On the whole it has been left to writers, revolutionary socialists, social democrats and liberals to fight the secularisation battles – but above all, left to women. Control of fertility, access to contraceptives, personal sexual freedom, gender equality in law, equal pay, and termination of pregnancy were all hard battles won over decades by women. And often at huge personal cost. Most of those battles confronted the authority of the Church Hierarchy and even when some did not so directly, they did so by implication, undermining its basic judgement that the role of a woman is as wife to husband and mother to children.
The position of the Church hierarchy in Irish society was one of moral judge, jury and practical punisher and when punishment failed to correct, the State took over. In fact, we can view the Irish State in social and political terms as a partnership of native capitalist class – the Gombeens – and the Church hierarchy. In return for its role in social control, the State permitted the education, health and social care systems to be run by the Church either wholly or in part. Which in turn increased the power and authority of the Church hierarchy further. And it was that unquestioned (and unquestionable) authority that fostered the decades of physical, mental and sexual abuse carried out by so many clergy, in particular on women and children.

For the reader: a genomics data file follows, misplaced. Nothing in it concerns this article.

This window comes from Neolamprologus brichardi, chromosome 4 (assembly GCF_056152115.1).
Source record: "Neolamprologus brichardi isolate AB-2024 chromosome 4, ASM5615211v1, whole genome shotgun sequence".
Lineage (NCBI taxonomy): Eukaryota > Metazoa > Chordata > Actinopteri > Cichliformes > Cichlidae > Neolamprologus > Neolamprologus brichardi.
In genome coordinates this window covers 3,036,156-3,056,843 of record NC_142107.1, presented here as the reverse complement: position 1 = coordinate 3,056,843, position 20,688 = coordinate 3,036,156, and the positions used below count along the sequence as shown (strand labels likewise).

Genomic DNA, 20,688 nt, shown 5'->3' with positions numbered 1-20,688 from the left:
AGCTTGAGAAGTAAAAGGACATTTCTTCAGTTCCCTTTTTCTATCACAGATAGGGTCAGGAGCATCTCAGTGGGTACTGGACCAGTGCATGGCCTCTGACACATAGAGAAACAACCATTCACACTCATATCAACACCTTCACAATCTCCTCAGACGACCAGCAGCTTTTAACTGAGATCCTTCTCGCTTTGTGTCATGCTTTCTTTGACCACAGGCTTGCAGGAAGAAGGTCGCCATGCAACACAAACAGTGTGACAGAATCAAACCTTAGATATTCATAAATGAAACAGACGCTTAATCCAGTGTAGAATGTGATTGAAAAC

Women are still to the forefront of the struggle for the secularisation of the State and they are too in this struggle over an important branch of the health service. The people need a well-resourced national health service, with free access – but it needs to be secular also. Irish Republicans who do not actively support this struggle are failing not only the society they hope one day to lead but, in secularisation, failing also a fundamental principle of republicanism. That one of the issues with regard to Church influence on the maternity hospital is a suspicion that it will not carry out elective pregnancy termination should not prevent even those Irish Republicans opposed to elective termination from supporting its secularisation.